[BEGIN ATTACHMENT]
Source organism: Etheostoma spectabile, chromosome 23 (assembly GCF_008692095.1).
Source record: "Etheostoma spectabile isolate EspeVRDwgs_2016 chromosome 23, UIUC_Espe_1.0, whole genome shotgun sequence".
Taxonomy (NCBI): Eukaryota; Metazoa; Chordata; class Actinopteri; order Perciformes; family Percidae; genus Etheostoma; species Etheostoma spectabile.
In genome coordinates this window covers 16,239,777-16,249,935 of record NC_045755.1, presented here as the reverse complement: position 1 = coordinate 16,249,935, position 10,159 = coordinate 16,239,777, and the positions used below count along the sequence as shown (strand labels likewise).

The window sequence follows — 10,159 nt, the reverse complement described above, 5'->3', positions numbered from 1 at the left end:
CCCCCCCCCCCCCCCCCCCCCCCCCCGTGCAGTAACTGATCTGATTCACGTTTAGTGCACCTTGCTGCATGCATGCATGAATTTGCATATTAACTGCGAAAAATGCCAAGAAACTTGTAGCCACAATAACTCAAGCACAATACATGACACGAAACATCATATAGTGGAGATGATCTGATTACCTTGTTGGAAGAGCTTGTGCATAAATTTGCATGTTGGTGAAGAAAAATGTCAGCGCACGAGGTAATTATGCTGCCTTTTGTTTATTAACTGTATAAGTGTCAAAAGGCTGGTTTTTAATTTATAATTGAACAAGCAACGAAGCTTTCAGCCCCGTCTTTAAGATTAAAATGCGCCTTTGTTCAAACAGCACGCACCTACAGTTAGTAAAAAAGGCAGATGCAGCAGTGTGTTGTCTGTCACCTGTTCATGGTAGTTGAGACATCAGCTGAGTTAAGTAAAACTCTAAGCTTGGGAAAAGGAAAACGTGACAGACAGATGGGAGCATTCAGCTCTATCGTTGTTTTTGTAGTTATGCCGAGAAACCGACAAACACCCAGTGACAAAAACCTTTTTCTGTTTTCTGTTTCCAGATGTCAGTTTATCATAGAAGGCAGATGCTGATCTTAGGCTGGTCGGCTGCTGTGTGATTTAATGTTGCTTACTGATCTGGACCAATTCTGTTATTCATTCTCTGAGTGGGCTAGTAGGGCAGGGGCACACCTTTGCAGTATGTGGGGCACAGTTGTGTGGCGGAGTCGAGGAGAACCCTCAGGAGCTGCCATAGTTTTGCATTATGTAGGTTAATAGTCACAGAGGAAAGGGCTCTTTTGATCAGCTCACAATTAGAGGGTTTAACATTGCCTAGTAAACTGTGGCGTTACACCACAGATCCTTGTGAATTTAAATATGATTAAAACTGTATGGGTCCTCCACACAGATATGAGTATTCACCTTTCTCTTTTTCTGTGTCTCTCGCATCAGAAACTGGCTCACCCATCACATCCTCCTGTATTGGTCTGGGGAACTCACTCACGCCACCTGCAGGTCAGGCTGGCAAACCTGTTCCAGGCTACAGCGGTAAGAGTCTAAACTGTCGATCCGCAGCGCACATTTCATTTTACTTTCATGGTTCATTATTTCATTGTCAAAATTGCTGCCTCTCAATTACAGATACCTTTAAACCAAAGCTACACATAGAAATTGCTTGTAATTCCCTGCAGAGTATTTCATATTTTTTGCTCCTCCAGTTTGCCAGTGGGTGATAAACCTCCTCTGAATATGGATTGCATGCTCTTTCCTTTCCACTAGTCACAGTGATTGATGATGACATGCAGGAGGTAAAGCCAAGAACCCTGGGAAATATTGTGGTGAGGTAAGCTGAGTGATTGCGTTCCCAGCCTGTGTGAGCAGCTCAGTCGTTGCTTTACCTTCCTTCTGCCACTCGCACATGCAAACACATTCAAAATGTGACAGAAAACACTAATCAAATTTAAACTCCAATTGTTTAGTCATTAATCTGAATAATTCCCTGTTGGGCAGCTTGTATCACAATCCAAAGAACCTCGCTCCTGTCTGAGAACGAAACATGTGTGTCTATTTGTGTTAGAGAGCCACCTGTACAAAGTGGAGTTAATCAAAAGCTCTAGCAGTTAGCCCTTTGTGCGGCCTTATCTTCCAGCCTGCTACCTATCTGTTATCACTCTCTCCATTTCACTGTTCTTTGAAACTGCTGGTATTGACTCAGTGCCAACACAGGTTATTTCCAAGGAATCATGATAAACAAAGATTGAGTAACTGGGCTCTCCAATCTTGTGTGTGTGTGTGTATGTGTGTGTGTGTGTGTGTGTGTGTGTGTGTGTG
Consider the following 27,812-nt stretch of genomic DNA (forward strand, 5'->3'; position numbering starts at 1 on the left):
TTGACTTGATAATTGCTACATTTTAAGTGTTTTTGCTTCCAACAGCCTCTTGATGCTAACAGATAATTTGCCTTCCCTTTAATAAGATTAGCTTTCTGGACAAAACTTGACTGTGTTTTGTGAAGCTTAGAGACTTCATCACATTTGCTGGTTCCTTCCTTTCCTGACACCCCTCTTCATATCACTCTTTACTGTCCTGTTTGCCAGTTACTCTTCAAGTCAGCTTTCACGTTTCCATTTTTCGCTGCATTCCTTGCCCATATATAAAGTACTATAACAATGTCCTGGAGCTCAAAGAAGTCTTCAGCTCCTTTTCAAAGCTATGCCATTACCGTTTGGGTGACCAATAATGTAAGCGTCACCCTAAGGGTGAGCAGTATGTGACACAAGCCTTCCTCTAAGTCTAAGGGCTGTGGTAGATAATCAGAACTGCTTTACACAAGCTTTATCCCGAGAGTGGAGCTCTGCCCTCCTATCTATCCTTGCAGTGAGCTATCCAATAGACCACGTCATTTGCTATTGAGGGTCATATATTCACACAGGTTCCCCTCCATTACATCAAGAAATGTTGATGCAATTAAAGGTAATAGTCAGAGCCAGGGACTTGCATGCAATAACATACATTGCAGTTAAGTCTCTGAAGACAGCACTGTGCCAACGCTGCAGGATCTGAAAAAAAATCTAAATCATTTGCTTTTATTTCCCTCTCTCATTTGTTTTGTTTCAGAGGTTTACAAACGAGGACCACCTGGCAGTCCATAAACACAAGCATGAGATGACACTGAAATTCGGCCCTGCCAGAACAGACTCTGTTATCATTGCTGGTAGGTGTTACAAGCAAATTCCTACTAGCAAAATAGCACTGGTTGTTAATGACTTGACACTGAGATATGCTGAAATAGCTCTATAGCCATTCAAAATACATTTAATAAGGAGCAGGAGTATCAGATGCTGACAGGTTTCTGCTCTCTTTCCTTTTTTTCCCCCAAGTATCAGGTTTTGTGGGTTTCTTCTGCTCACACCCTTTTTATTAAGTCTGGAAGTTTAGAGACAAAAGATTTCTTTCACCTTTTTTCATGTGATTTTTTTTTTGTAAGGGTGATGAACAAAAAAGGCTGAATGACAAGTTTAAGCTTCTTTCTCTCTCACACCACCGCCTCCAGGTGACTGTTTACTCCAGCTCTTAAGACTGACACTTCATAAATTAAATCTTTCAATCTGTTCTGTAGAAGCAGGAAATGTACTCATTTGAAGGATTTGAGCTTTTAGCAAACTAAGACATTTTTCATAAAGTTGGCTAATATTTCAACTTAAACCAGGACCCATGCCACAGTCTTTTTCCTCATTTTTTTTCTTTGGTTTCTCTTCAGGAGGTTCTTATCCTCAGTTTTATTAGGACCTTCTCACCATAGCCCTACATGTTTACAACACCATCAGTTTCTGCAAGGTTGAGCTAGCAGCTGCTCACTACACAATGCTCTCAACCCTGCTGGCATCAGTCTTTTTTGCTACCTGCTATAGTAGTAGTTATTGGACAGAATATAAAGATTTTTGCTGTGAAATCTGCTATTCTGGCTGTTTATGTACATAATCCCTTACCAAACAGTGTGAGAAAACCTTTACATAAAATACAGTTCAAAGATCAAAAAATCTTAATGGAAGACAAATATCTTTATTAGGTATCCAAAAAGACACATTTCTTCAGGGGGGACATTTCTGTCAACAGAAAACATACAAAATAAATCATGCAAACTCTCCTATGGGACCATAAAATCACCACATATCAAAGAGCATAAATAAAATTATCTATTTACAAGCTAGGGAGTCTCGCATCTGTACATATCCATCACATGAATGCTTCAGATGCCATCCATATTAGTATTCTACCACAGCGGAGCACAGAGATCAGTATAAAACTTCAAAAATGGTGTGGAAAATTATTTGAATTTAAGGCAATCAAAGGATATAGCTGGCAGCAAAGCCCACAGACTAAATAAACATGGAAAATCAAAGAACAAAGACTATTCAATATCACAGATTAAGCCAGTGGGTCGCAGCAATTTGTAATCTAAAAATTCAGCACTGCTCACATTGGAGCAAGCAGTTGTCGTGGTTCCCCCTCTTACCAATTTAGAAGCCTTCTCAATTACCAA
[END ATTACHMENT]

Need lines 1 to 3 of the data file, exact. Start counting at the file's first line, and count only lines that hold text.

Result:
Source organism: Etheostoma spectabile, chromosome 23 (assembly GCF_008692095.1).
Source record: "Etheostoma spectabile isolate EspeVRDwgs_2016 chromosome 23, UIUC_Espe_1.0, whole genome shotgun sequence".
Taxonomy (NCBI): Eukaryota; Metazoa; Chordata; class Actinopteri; order Perciformes; family Percidae; genus Etheostoma; species Etheostoma spectabile.